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Eagle Syndrome - Online Support Group

Question - What ligaments/muscles get cut?

For those who got their styloids removed, does this mean all the attachments got removed as well? Including the stylopharyngeus muscle, styloglossus muscle, stylohyoid muscle, stylomandibular ligament. Thank you for sharing!

If I’m honest, I don’t know! There’s a clip on YouTube of an intraoral surgery you could watch if you’re not squeamish, there might be others but I know some members have seen one. That might answer some of your questions.
As most of us find little or no difference with speech & swallowing after surgery, I can only presume that they all have a minimal role. If you get an appt with a surgeon, it’s a good question to ask! Sorry I can’t be more helpful!

Hi sjayjay10,

Calcification of the styloid hyoid ligament can occur along w/ styloid elongation. If it does, the stylohyoid ligament needs to be removed as well. I know of only one case where the stylomandibular ligament was also removed during ES surgery because it had some calcification & that was w/o a negative post op effect. The muscles are taken off the styloid (kind of scraped off) but not removed from the body. The muscles heal post op, & I presume fill in the space where the styloids were. The stylohyoid ligament plays a very small role in swallowing, according to Dr. Samji who is the most experienced ES surgeon on our doctors’ list. As Jules said, most people find this does not affect speech or swallowing after surgery.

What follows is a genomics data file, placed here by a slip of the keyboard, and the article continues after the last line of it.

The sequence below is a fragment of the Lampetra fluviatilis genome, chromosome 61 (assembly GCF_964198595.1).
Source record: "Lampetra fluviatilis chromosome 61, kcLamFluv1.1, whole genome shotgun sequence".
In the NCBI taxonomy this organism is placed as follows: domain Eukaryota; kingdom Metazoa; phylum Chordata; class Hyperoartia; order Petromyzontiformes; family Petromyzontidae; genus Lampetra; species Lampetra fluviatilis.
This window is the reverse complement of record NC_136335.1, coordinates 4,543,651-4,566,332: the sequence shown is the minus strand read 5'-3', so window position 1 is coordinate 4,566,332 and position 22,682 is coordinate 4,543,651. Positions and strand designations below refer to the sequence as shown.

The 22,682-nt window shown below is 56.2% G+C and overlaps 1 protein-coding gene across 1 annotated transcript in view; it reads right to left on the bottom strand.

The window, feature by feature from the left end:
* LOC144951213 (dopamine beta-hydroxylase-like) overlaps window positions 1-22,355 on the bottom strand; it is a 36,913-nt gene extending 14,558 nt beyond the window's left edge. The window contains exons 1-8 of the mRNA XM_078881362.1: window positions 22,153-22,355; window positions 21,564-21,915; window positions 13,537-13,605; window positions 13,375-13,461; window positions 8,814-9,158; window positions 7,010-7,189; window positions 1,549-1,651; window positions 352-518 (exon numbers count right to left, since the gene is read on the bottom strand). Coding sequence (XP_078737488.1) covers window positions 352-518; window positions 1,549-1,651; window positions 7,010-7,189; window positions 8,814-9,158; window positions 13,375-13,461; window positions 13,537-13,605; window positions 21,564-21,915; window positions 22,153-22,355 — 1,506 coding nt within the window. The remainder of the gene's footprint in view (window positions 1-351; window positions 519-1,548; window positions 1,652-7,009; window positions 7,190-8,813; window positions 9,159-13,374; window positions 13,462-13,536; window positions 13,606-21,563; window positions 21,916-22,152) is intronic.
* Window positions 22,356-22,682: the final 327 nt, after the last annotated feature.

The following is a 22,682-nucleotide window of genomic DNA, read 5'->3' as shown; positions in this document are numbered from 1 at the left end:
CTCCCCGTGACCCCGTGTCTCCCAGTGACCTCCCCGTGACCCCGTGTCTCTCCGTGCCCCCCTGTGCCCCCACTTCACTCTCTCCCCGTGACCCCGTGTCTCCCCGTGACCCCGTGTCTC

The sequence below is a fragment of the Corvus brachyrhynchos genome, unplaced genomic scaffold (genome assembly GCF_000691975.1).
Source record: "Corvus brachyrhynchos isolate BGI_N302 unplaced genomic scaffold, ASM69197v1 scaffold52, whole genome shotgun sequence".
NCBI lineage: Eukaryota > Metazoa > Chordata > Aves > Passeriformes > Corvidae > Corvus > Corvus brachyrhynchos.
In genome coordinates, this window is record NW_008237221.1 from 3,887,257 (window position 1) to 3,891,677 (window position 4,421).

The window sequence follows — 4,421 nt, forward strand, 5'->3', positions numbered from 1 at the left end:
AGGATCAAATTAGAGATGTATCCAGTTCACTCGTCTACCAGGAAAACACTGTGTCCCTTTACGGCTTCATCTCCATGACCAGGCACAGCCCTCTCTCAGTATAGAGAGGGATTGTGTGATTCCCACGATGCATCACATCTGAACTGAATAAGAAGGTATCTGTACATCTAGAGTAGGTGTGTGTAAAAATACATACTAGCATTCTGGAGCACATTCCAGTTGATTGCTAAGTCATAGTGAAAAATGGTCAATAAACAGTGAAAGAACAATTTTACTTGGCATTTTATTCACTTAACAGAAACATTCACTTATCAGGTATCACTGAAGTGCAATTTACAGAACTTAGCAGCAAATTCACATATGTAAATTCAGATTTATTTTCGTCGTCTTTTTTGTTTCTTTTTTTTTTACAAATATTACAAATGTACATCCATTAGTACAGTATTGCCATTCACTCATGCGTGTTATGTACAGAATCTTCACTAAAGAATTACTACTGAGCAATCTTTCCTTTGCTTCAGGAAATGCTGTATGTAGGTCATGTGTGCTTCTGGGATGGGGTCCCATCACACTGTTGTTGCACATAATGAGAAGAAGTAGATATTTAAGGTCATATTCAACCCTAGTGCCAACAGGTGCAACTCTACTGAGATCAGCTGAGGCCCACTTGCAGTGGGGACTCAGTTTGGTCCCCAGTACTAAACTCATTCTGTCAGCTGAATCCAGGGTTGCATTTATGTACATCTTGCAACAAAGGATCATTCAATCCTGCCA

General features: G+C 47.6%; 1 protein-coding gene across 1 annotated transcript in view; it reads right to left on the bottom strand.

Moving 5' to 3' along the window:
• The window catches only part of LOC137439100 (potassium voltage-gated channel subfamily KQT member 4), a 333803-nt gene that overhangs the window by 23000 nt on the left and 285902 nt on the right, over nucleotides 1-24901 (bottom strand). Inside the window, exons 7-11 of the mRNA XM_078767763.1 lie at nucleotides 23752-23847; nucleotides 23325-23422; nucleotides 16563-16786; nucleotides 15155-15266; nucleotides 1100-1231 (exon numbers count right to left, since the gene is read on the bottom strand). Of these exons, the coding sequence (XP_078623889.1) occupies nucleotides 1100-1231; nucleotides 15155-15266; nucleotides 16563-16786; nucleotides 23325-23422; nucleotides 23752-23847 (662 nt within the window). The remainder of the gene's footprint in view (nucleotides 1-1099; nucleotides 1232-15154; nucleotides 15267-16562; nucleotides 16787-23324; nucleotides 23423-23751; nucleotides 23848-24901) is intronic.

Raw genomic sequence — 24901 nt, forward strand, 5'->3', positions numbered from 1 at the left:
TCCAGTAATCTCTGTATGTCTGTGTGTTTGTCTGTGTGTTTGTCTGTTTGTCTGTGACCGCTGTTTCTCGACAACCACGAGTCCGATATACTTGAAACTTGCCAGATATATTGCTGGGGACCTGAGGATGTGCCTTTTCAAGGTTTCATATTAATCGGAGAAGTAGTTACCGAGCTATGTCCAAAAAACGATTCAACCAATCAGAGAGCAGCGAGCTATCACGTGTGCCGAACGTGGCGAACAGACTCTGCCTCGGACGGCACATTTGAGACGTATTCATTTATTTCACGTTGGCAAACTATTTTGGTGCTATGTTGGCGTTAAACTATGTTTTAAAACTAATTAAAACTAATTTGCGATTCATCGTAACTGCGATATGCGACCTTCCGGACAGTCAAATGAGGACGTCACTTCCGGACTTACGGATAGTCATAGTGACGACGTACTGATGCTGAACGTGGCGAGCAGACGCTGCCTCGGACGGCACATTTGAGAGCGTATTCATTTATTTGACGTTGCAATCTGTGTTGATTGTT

There is also a video of external ES surgery on YouTube now. For a long time only the intraoral approach was posted on there.

Hi @Isaiah_40_31,
Thank you for the details.
I did take a look at an external ES surgery video on Youtube. The bone was literally burned off and the lingual artery was torn through like butter. There are so many little details like this that seem to be missing when reading up on what surgery will entail.

Not looking forward this this experience at all :frowning:

sjayjay910 -

I just re-watched the video of the external surgery. It took place in Italy 4+ years ago. I expect that surgical practices may have advanced to some degree since then. Experienced ES surgeons are very cautious about vascular tissues & nerves. Nerves are monitored & vascular tissues are moved out of the way as opposed to being “torn through”. In the video, any vascular tissue that needed to be cut was clamped on each side first then cut. The styloid process was removed from the skull base using a grinding tool. I’m not sure that any of the vascular tissues that were injured during the video could definitively be identified by the viewer. I certainly expect that the surgeon wouldn’t intentionally cut anything that would have a long-term impact on the patient’s health. That’s not to say that things never go wrong during surgery because all surgeries carry risks.

This is the reason you need to see an experienced ES surgeon. Have you tried contacting Dr. De La Cure in NYC? He is very experienced. Dr. Samji did my surgeries. I trusted him to do a good job & he did. I’m living my life fully now that my styloids & stylohyoid ligaments are gone. My surgeries were in 2014 & 2015.

Surgery is never fun, but the alternative w/ ES - living w/ the symptoms & enduring them getting worse over time is not a better option in my mind. Whether or not to have surgery is a choice we each have to make.

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